NEW YORK -- Arthur Emil never envisioned traveling all the way to Japan to sell some of the 54 luxury condominiums he developed in lower Manhattan.
He was more than a little skeptical when Japan's Fujisankei Communications Group approached him about featuring one of the units on a home-shopping broadcast that would air in Tokyo, Osaka and nine other cities in late January.
A Fujisankei representative explained that the communications giant's satellite shopping network "markets high-ticket items," Emil said. "They said they sold a chateau in France."
And what could be more high-class than his condos, which range in price from $500,000 to $1.7 million and feature such amenities as sub-zero refrigerators in the gourmet kitchens, 17-foot ceilings and a 24-hour concierge, in addition to the doorman.
Emil had a hard time with the notion that someone would buy an apartment without "physically visiting the property," although he said it does happen from time to time.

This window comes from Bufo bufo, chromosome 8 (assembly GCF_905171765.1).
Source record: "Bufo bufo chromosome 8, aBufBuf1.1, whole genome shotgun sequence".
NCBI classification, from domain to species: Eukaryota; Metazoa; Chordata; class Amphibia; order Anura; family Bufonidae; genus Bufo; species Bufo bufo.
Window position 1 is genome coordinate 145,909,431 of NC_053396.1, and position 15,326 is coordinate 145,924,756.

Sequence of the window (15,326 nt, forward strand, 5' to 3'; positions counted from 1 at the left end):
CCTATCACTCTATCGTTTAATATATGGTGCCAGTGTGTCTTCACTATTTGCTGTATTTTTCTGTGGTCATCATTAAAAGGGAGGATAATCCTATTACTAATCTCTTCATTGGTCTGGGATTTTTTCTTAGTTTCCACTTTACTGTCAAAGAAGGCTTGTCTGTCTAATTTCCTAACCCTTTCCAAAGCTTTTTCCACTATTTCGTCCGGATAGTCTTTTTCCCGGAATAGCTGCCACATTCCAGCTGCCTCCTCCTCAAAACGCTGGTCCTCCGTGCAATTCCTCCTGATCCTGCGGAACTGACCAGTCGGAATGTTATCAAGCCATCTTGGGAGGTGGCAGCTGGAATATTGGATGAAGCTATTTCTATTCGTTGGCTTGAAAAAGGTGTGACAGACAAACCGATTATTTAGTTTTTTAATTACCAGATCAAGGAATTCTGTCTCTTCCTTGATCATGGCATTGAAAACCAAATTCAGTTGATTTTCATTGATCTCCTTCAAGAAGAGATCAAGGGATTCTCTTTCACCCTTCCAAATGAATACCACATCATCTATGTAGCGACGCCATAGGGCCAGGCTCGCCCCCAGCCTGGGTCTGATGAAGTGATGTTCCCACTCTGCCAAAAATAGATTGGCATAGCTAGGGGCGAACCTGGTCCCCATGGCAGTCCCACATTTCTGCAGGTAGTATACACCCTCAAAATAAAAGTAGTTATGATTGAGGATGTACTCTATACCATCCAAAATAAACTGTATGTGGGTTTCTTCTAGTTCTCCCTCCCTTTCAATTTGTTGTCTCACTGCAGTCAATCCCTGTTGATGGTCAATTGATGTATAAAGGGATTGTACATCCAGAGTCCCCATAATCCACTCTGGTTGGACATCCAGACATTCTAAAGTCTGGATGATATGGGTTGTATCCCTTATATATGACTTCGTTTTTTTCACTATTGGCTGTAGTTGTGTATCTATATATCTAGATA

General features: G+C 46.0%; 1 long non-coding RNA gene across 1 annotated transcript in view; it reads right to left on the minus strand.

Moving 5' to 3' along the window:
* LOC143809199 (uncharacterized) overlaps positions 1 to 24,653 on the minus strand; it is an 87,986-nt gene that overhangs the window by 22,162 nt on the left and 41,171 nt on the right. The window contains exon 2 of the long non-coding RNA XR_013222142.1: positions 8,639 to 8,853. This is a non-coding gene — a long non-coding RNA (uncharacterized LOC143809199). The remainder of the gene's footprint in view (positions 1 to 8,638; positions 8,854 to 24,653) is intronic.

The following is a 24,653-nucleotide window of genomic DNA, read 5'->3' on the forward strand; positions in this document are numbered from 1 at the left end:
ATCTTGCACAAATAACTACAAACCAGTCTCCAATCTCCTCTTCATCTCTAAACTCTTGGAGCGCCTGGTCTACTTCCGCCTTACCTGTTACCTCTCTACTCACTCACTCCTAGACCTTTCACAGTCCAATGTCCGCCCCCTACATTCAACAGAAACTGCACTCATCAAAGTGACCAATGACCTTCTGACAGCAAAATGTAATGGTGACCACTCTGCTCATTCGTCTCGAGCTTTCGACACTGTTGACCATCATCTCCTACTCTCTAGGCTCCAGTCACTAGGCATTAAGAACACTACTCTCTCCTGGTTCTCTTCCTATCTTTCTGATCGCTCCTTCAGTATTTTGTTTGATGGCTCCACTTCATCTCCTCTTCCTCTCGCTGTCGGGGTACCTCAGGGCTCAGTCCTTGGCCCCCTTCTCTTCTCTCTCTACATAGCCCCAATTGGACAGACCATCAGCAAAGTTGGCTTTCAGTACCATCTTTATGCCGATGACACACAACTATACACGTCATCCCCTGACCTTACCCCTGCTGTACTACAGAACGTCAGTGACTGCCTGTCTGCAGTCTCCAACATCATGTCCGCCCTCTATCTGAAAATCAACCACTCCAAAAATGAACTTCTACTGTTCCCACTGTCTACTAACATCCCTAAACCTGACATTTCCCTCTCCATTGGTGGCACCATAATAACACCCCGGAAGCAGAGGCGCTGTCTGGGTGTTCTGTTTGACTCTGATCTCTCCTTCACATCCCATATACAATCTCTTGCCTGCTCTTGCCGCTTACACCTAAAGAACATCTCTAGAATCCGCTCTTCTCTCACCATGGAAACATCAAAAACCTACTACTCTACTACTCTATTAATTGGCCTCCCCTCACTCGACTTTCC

But Fujisankei promised, after a single broadcast, to present him with 20 to 25 qualified buyers. "I'm assuming these are real buyers," he said shortly before leaving for Japan in early February.
But 16,000 miles and one week later, Emil was a believer. "You can sell apartments in the United States by television in Japan," he exclaimed. While Emil said Fujisankei introduced him to fewer qualified buyers than promised, he was still pleased.
None of the investors signed on the dotted line, but Emil said several are coming to New York to see the landmark building in the near future, and he's confident he'll close on more than one deal. Emil described the buyers as wealthy executives who do business in and around New York and were attracted by the building's luxury qualities.